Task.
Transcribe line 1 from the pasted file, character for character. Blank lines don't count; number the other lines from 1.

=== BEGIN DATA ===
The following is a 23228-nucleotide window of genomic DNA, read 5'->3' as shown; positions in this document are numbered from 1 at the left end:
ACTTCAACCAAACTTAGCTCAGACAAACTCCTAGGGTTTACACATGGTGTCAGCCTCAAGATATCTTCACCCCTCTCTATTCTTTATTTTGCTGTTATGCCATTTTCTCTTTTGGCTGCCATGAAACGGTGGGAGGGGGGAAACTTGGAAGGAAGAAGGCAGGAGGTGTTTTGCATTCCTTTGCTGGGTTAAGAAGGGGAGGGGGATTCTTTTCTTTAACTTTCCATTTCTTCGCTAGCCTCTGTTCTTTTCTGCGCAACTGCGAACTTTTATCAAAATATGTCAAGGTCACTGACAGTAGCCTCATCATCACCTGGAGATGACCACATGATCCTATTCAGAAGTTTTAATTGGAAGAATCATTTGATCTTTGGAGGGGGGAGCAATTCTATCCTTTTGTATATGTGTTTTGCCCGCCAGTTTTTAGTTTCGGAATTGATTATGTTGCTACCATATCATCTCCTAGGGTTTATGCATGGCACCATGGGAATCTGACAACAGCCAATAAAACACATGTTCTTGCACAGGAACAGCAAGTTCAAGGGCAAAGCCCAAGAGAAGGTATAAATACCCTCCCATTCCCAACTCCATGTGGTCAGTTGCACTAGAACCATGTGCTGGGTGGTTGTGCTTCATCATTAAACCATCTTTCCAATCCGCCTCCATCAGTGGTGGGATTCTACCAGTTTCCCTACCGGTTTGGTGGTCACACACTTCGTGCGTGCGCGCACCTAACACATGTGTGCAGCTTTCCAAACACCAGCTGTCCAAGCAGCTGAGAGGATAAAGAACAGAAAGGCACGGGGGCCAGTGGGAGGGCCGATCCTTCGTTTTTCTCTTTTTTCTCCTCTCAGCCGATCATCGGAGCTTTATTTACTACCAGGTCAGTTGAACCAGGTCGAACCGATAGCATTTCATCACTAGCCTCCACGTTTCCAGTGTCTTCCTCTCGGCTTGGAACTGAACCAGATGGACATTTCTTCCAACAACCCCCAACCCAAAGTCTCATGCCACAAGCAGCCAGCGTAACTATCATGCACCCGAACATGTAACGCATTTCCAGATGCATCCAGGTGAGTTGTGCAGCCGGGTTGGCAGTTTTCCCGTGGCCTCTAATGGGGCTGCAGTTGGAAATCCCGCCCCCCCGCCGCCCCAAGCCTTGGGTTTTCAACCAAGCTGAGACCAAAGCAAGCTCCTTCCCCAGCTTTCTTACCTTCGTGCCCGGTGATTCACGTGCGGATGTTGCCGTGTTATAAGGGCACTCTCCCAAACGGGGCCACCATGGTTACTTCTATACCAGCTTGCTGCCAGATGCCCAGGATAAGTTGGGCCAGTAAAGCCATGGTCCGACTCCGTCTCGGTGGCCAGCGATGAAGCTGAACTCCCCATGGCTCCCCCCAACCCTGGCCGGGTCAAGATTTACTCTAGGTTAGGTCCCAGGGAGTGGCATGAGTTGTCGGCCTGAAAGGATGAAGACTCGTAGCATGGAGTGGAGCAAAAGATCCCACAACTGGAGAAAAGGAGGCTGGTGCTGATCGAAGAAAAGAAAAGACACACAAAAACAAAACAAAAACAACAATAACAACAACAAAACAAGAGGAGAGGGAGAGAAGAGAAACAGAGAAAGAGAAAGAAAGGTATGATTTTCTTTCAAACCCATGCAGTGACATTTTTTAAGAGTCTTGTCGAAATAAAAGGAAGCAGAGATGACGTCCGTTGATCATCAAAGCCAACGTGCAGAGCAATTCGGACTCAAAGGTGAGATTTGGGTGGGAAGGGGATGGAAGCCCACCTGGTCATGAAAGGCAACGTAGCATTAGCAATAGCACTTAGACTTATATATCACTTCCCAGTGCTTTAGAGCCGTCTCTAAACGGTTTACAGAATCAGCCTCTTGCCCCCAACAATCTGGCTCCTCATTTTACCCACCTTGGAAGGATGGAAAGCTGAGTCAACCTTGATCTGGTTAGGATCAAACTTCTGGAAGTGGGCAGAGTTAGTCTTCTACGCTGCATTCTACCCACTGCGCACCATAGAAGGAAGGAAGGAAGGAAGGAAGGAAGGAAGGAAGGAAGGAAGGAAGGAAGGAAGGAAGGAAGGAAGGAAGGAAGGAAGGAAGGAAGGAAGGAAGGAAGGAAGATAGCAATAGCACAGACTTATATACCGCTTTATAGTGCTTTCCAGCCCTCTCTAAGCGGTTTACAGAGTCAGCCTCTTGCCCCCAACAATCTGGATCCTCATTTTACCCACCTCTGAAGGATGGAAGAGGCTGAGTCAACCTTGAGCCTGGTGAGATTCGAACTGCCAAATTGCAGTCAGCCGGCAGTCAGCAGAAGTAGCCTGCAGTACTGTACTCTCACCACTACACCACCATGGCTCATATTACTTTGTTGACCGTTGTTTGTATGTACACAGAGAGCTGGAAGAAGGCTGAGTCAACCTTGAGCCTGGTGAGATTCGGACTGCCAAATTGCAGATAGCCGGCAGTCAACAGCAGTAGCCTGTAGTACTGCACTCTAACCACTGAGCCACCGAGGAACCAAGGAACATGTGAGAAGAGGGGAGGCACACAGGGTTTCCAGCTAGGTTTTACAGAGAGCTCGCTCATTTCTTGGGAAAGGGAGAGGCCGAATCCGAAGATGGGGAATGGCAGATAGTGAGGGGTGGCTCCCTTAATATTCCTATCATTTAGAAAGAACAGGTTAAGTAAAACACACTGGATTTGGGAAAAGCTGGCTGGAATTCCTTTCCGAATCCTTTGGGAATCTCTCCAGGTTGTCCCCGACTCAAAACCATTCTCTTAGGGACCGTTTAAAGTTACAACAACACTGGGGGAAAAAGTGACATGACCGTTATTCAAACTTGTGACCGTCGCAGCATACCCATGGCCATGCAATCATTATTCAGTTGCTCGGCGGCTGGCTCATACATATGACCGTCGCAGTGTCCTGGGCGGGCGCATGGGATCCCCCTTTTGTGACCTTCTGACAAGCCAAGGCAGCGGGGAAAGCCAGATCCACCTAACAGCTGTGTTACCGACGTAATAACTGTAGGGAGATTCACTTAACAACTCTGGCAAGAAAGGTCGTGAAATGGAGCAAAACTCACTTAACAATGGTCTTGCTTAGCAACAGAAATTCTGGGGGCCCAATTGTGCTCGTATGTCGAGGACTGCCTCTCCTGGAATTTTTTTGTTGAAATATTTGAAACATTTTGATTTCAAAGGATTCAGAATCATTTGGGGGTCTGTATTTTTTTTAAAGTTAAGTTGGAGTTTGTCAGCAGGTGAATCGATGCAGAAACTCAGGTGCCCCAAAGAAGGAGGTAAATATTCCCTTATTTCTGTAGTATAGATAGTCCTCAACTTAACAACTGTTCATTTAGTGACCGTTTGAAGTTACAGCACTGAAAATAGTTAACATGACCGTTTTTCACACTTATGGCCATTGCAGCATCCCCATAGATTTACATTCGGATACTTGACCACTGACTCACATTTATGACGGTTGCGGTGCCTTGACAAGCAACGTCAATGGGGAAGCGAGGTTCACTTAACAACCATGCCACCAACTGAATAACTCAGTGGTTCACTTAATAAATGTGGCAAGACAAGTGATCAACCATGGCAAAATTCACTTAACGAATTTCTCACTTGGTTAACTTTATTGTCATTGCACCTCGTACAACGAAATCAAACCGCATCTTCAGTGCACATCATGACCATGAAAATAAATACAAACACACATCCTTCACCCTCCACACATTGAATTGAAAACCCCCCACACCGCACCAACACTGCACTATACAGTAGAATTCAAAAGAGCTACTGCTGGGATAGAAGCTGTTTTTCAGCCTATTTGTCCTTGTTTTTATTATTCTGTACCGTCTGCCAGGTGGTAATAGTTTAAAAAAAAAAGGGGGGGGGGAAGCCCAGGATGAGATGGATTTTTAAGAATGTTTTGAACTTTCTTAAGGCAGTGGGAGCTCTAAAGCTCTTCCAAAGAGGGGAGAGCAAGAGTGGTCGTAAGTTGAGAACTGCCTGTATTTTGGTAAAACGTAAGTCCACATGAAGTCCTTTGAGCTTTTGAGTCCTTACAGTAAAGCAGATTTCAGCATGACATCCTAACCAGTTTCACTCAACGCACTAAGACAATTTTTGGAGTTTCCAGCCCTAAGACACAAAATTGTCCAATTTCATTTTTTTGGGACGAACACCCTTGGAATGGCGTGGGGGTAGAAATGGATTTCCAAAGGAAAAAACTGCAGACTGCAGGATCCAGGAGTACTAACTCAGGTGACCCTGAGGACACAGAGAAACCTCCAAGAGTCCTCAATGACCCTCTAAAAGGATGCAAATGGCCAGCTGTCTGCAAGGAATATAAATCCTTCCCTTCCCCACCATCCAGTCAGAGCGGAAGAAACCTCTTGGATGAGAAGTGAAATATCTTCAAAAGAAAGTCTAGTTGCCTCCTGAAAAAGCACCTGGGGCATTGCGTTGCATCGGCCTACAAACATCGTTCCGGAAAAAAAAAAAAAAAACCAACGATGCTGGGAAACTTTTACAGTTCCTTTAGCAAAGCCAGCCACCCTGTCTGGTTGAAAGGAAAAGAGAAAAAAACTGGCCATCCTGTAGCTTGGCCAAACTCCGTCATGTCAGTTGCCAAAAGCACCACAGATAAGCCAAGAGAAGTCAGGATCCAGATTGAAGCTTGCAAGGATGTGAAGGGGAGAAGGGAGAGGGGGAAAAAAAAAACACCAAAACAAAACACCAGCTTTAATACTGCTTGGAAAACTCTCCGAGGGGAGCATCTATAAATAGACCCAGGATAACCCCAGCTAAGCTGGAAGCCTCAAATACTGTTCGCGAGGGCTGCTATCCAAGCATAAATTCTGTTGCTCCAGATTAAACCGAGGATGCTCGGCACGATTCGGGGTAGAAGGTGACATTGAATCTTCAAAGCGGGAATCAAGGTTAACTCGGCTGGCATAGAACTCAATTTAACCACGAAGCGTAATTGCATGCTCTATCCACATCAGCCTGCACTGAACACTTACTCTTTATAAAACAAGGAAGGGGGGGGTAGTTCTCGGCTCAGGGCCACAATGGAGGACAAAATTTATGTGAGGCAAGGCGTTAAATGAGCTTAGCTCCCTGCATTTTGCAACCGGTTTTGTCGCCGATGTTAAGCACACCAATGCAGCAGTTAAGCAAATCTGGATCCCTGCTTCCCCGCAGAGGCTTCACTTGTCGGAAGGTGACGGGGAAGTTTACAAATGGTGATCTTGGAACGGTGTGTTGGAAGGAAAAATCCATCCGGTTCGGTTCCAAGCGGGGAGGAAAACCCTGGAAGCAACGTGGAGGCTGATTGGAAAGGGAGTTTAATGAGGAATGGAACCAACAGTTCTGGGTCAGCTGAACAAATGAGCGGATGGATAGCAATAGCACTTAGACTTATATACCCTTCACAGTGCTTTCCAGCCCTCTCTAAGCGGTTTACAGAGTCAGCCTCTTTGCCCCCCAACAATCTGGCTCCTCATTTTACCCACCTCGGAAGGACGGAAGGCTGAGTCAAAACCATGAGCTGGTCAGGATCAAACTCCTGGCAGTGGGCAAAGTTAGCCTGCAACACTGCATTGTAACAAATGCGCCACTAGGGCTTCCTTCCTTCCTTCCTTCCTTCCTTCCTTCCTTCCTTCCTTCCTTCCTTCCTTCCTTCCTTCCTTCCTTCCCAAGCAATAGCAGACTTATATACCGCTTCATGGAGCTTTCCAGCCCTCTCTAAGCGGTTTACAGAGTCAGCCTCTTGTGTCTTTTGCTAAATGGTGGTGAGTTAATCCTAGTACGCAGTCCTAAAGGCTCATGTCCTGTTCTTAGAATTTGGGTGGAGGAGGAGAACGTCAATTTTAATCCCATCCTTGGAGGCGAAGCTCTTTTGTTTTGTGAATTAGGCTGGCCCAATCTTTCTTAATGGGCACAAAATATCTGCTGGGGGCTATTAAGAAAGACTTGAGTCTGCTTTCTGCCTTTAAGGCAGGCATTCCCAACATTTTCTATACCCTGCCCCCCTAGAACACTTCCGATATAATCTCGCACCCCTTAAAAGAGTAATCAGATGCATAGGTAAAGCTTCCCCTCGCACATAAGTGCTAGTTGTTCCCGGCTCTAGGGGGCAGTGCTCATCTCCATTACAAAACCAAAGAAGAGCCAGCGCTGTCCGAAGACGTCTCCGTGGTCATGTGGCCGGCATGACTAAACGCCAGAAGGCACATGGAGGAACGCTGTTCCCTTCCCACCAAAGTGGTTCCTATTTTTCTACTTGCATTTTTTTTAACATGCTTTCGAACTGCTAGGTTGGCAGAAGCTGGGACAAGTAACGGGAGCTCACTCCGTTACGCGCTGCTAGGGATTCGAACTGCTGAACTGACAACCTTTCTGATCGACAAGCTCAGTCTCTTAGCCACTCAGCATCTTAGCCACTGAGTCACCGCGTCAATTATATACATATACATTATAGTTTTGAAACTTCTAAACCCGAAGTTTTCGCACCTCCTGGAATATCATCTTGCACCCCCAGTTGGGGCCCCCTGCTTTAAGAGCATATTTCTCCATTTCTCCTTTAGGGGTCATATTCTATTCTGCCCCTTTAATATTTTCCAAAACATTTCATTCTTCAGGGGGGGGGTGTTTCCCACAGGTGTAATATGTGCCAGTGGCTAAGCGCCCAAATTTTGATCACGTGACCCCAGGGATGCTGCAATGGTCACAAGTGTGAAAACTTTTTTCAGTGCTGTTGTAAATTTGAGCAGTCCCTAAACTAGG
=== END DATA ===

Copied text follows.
The following is a 23228-nucleotide window of genomic DNA, read 5'->3' as shown; positions in this document are numbered from 1 at the left end: